To quote:

    These instructions do not imply that the embouchure doesn’t change. Look at my videos tagged “Daily Trumpet Routines”. You will see my embouchure change as I descend – notice too that my horn angle and chin flatness changes, as well my jaw dropping (like saying “Aww”).

    Yep. And another aid that works for me, as my top lip is “dead” due to nerve damage, is allow any pressure to rest on my LOWER lip, and contracting toward to center starting with the “low brass” muscles the you can feel approx. where your molars are (APPROX.!) and then compression from the corners.

    Rather than go on forever (which my students will tell you, I can!), suffice it to say that anything that creates tension in the are of vibration (unnecessary tension) or stifles it through pressure is going to make you unhappy.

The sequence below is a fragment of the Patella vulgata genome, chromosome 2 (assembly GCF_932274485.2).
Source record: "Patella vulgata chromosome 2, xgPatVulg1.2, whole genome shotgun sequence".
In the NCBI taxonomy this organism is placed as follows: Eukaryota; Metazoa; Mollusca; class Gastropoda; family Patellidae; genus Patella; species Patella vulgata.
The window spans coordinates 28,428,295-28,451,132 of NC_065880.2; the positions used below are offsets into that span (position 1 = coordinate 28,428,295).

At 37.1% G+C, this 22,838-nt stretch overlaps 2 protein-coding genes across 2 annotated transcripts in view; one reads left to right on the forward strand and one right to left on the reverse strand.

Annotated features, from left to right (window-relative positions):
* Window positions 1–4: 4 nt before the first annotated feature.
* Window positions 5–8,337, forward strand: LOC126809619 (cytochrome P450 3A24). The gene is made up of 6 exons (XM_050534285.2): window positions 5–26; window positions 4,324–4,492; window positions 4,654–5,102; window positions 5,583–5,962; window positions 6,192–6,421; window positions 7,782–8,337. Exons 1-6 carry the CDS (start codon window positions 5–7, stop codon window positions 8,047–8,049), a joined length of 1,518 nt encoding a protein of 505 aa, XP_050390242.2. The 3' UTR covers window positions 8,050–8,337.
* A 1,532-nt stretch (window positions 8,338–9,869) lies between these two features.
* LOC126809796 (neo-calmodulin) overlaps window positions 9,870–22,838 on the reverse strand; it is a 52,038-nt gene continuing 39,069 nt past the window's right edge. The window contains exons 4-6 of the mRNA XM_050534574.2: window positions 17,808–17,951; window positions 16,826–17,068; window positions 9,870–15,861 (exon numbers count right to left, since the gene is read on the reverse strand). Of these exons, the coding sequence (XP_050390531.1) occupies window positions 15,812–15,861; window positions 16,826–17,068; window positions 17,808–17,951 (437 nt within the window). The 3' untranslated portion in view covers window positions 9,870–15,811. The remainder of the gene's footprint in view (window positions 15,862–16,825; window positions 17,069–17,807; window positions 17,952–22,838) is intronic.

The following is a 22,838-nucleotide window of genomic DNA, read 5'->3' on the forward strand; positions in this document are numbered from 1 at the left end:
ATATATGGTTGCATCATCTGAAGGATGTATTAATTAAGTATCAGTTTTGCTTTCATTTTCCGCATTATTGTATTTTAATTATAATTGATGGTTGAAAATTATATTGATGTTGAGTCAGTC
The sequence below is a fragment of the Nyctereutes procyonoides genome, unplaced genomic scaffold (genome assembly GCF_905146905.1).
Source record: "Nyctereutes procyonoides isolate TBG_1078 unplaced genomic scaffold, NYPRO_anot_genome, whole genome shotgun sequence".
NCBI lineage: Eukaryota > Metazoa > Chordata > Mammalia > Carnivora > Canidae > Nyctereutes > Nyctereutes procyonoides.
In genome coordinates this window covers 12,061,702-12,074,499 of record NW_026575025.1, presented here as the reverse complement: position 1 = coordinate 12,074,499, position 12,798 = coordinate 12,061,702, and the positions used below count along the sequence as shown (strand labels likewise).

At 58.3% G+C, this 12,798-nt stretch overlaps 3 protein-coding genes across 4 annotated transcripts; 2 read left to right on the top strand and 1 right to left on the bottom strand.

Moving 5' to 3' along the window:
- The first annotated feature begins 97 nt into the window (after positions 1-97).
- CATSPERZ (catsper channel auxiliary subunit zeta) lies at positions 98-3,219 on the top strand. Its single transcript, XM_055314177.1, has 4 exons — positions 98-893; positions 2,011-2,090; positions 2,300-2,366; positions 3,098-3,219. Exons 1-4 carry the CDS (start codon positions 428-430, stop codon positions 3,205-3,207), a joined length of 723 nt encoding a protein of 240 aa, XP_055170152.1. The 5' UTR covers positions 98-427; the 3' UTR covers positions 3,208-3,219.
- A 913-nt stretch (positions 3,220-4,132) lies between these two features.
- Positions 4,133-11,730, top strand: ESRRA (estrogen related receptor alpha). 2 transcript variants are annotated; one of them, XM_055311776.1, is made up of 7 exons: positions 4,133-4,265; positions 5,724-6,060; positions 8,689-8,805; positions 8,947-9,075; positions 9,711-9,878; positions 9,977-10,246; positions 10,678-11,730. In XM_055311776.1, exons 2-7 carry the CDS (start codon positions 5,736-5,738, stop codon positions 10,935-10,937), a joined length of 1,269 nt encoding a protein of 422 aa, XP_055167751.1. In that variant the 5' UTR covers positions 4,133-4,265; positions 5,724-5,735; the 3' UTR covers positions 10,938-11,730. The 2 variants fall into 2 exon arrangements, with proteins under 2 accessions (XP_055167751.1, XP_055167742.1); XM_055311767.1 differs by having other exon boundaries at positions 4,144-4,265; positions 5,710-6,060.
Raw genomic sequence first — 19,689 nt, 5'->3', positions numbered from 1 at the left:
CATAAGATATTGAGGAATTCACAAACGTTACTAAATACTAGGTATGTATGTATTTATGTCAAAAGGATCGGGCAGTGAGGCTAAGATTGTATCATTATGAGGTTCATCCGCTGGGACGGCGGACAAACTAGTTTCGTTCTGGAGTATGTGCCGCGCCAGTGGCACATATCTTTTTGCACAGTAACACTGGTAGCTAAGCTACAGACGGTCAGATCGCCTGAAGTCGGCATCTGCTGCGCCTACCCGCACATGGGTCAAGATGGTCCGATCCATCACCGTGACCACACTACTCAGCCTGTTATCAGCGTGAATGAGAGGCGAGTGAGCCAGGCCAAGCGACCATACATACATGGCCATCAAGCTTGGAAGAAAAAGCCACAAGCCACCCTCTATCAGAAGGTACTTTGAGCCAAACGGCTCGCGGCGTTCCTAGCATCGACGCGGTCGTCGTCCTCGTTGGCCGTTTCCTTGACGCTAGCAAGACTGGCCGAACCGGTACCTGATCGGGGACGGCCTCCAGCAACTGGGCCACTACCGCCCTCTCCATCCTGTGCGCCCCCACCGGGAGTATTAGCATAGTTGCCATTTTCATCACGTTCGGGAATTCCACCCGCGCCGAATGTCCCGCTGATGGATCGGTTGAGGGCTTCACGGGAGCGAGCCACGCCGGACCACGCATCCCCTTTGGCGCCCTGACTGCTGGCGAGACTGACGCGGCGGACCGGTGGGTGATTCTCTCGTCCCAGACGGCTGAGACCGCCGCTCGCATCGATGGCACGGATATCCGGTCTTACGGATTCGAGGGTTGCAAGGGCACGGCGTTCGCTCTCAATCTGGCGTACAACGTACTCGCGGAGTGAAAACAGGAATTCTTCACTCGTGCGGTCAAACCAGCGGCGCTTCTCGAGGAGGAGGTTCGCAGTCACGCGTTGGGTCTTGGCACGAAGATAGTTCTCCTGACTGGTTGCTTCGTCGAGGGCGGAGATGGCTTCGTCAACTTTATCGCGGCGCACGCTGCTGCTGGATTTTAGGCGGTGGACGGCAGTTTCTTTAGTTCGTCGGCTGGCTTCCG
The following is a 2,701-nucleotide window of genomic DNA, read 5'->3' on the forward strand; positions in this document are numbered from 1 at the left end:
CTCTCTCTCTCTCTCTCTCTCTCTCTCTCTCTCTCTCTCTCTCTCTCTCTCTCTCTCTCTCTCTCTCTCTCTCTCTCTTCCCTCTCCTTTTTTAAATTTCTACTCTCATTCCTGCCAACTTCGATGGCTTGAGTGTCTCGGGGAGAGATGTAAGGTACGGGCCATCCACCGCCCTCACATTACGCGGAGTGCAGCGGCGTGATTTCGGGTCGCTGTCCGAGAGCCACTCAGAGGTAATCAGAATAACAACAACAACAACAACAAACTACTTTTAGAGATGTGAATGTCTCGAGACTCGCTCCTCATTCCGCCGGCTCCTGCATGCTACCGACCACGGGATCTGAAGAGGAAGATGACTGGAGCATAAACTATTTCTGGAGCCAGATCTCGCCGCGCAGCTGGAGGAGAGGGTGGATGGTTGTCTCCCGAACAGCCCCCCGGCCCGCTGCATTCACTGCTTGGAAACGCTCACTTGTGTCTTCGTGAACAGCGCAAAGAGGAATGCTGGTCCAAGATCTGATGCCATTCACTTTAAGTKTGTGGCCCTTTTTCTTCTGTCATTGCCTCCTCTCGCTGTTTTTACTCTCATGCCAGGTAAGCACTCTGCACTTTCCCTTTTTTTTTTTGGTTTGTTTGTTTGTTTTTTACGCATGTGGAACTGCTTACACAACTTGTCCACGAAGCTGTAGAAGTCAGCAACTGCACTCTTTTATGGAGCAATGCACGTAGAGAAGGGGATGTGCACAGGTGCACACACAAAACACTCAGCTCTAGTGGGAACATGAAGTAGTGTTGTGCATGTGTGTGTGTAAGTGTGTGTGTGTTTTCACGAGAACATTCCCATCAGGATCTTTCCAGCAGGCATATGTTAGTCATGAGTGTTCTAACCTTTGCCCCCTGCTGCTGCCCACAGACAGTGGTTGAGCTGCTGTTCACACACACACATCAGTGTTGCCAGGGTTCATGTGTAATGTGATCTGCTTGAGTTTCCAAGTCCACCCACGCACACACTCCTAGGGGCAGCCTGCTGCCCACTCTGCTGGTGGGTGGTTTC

But the good news is that If you approach the pedals the way David describes (let them be flat and teach them how to vibrate and how to ascend unrestricted by unnecessary force), you will find that the upper register grows exactly the same way!

    Not only did Clarke and Claude (and Luois Maggio, btw) teach this, but so did Donald Reinhardt, EXCEPT that he would not allow pedals, EVER!

    But I maintain that if you do them as prescribe, your high register starts to take on a lot of the characteristics of pedals: No unnecessary tension or pressure, forward chops, etc.

    Brute force is a killer and you don’t need it. Even little girls can play high:


    Click on “Adam Rapa-Natalie Dungey Double C Lesss